6 Figtree Drive Sydney Olympic Park NSW 2127

Embed from Getty Images

CrossFit Risk vs reward in the ‘sport of fitness’

by Dr Donald Kuah and Dr Brandi Cole

This article has been published in Medicine Today, a peer-reviewed journal for doctors.
Read the full article here 

Now in its third decade, CrossFit is a ‘sport of fitness’ designed to help participants achieve the physical activity levels recommended by the WHO for optimal health at any age. However, there are some concerns about injuries related to high-intensity conditioning programs such as CrossFit.

CrossFit began in 1995 when founder and former gymnast Greg Glassman opened the first CrossFit gym in Santa Cruz, California. The first CrossFit affiliate gyms followed in 2003. Seventeen years later, CrossFit is one of the fastest- growing high-intensity functional training models in the world. According to Glassman, CrossFit is a ‘sport of fitness’, defined by its ‘constantly varied, high-intensity functional movement’. Originating as a core-strength and conditioning program, it was designed to achieve competence in 10 fitness domains: cardio- vascular and respiratory endurance, stamina, strength, flexibility, power, speed, co-ordination, agility, balance, and accuracy.

Sport or training?

By 2020, CrossFit has become both a sport and a training method. Some people’s sole purpose for training is to become better at the sport of CrossFit, while a select few are professional athletes, making their living from the sport. Most ‘CrossFitters’, however, are everyday people who attend CrossFit classes to enhance their fitness and health. Physical inactivity is now identified as the fourth leading risk factor for global mortality. In this ‘exercise is medicine’ era, a CrossFit class is considered by many to be an enjoyable option for meeting the WHO global guidelines on the amount of physical activity needed for health and the primary prevention of noncommunicable diseases. The recommended amount of moderate intensity exercise of 150 minutes per week can easily be achieved by attending three CrossFit classes, and the two to three days of resistance training advised can be met by an additional one to two classes per week. Thus, CrossFit serves as a one-stop shop for all the cardiovascular, strength, balance and flexibility training suggested by the WHO for optimal health at any age.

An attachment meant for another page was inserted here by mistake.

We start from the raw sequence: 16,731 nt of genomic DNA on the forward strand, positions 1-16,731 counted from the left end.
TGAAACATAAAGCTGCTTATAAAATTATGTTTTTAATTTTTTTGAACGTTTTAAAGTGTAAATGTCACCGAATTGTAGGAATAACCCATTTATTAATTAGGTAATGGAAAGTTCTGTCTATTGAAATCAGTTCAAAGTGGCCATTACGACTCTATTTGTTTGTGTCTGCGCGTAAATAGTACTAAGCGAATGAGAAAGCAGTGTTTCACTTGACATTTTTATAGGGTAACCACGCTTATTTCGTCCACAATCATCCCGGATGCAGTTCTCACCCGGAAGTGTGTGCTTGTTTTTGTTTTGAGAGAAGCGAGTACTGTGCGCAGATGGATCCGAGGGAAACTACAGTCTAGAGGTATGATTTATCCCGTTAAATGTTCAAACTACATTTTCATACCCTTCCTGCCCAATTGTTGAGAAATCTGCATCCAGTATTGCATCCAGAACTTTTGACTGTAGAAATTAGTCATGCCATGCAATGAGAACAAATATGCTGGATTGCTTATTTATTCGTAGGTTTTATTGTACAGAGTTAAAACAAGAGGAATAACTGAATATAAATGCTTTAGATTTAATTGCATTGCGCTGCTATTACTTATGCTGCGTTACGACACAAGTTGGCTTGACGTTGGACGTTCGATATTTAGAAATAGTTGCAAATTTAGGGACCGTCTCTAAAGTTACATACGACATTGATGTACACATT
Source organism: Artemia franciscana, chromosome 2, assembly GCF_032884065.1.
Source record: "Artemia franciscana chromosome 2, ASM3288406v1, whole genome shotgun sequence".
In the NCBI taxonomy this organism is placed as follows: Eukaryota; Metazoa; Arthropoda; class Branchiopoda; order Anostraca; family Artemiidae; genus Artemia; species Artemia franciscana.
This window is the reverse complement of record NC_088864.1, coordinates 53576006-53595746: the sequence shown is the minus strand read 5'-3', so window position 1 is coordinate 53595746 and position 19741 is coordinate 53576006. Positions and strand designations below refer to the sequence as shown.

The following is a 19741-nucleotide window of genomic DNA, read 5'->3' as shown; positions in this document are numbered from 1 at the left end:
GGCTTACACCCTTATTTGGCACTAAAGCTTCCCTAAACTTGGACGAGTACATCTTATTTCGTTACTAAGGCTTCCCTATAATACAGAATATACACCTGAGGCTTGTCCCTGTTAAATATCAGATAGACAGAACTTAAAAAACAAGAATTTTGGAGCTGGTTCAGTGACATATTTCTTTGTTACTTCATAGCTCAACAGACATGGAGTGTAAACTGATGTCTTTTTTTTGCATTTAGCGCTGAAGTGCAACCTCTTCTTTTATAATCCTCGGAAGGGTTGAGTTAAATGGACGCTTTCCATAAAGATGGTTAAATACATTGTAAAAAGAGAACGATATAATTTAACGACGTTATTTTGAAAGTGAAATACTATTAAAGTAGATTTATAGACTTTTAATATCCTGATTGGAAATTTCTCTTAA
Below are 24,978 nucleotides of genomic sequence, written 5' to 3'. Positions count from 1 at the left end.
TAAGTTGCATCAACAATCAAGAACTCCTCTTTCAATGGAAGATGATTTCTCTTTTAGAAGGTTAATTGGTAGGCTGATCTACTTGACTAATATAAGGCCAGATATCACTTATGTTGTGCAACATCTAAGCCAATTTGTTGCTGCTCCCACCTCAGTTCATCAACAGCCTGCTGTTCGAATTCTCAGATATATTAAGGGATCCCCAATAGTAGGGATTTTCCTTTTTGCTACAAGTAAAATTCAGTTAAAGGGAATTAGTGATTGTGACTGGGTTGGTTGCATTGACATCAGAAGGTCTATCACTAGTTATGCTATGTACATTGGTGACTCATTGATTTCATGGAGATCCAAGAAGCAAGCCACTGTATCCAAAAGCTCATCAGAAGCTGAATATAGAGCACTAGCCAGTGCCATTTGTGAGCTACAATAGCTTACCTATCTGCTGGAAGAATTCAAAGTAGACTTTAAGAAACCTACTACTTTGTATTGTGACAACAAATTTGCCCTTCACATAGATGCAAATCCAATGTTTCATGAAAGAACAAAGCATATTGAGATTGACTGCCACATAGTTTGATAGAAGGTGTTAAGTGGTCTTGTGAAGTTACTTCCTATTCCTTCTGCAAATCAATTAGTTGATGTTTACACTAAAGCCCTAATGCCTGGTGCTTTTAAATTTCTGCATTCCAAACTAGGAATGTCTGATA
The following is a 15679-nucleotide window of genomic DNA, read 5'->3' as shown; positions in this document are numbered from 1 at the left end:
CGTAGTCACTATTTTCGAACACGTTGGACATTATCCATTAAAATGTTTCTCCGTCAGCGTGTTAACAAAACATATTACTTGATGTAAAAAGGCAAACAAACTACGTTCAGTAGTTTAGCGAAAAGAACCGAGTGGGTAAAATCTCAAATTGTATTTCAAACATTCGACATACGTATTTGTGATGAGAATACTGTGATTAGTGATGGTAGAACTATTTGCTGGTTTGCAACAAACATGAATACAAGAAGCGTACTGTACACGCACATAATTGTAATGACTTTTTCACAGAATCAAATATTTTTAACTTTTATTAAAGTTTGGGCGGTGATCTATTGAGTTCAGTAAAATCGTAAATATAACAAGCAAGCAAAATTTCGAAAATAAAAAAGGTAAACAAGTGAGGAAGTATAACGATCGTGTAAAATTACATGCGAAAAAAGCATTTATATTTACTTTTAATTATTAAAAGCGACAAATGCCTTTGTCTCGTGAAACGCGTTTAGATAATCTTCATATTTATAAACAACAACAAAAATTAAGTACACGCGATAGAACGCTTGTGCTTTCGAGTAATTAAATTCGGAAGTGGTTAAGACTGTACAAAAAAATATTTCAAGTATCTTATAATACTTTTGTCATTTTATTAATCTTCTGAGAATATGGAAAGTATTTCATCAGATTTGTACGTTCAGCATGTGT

To participate in a class at one of the CrossFit affiliates, an individual may be required to combine weightlifting (snatch, clean and jerk, squats, deadlift) and gymnastic movements (on pull-up bars and gymnastic rings) with a form of cardio exercise (running, rowing, riding or skiing). Other common training methods include the integration of dumbbell and kettlebell movements and skipping rope.

However, only the top few per cent of CrossFit participants would be able to perform these movements exactly as prescribed. The rest would scale or modify the movements to achieve suitable functional outcomes at a less technical capacity or lighter load. This is the feature that makes CrossFit suitable for people of all ages and abilities, including those with disabilities or chronic injuries or impairments that might prevent them from participating in other forms of physical activity.

Risk of injury